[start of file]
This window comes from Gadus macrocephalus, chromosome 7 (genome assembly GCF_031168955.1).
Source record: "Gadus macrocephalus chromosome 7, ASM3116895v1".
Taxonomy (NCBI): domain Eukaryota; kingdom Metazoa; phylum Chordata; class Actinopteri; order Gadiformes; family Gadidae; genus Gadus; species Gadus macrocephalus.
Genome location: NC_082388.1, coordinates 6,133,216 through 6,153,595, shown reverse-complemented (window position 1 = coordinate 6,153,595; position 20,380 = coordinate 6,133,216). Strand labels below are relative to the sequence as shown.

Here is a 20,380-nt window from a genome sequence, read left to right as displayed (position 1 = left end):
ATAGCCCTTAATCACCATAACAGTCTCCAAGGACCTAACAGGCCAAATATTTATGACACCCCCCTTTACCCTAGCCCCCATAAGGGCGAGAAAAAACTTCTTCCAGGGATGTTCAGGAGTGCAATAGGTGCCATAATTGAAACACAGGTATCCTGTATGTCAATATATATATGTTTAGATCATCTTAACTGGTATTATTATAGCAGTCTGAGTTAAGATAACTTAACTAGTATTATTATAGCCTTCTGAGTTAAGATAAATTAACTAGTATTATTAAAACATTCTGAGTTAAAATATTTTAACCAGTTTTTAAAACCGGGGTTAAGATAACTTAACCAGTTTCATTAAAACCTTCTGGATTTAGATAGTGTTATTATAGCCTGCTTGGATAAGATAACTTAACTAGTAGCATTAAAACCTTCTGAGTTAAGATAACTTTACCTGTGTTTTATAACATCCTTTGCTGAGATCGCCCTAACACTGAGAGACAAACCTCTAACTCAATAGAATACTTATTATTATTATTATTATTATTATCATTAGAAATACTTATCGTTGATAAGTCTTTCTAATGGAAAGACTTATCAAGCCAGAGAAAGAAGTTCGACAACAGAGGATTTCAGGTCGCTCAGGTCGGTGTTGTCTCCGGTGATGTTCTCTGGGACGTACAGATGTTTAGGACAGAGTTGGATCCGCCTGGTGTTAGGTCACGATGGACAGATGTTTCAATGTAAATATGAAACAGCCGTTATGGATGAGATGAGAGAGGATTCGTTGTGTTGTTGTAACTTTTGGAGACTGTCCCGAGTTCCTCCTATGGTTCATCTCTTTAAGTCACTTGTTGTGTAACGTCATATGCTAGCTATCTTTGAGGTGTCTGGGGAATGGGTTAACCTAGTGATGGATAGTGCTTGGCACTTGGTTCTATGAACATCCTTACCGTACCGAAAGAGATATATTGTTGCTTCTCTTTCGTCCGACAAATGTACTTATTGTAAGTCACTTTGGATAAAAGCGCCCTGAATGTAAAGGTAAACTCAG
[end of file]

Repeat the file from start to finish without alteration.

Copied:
This window comes from Gadus macrocephalus, chromosome 7 (genome assembly GCF_031168955.1).
Source record: "Gadus macrocephalus chromosome 7, ASM3116895v1".
Taxonomy (NCBI): domain Eukaryota; kingdom Metazoa; phylum Chordata; class Actinopteri; order Gadiformes; family Gadidae; genus Gadus; species Gadus macrocephalus.
Genome location: NC_082388.1, coordinates 6,133,216 through 6,153,595, shown reverse-complemented (window position 1 = coordinate 6,153,595; position 20,380 = coordinate 6,133,216). Strand labels below are relative to the sequence as shown.

Here is a 20,380-nt window from a genome sequence, read left to right as displayed (position 1 = left end):
ATAGCCCTTAATCACCATAACAGTCTCCAAGGACCTAACAGGCCAAATATTTATGACACCCCCCTTTACCCTAGCCCCCATAAGGGCGAGAAAAAACTTCTTCCAGGGATGTTCAGGAGTGCAATAGGTGCCATAATTGAAACACAGGTATCCTGTATGTCAATATATATATGTTTAGATCATCTTAACTGGTATTATTATAGCAGTCTGAGTTAAGATAACTTAACTAGTATTATTATAGCCTTCTGAGTTAAGATAAATTAACTAGTATTATTAAAACATTCTGAGTTAAAATATTTTAACCAGTTTTTAAAACCGGGGTTAAGATAACTTAACCAGTTTCATTAAAACCTTCTGGATTTAGATAGTGTTATTATAGCCTGCTTGGATAAGATAACTTAACTAGTAGCATTAAAACCTTCTGAGTTAAGATAACTTTACCTGTGTTTTATAACATCCTTTGCTGAGATCGCCCTAACACTGAGAGACAAACCTCTAACTCAATAGAATACTTATTATTATTATTATTATTATTATCATTAGAAATACTTATCGTTGATAAGTCTTTCTAATGGAAAGACTTATCAAGCCAGAGAAAGAAGTTCGACAACAGAGGATTTCAGGTCGCTCAGGTCGGTGTTGTCTCCGGTGATGTTCTCTGGGACGTACAGATGTTTAGGACAGAGTTGGATCCGCCTGGTGTTAGGTCACGATGGACAGATGTTTCAATGTAAATATGAAACAGCCGTTATGGATGAGATGAGAGAGGATTCGTTGTGTTGTTGTAACTTTTGGAGACTGTCCCGAGTTCCTCCTATGGTTCATCTCTTTAAGTCACTTGTTGTGTAACGTCATATGCTAGCTATCTTTGAGGTGTCTGGGGAATGGGTTAACCTAGTGATGGATAGTGCTTGGCACTTGGTTCTATGAACATCCTTACCGTACCGAAAGAGATATATTGTTGCTTCTCTTTCGTCCGACAAATGTACTTATTGTAAGTCACTTTGGATAAAAGCGCCCTGAATGTAAAGGTAAACTCAG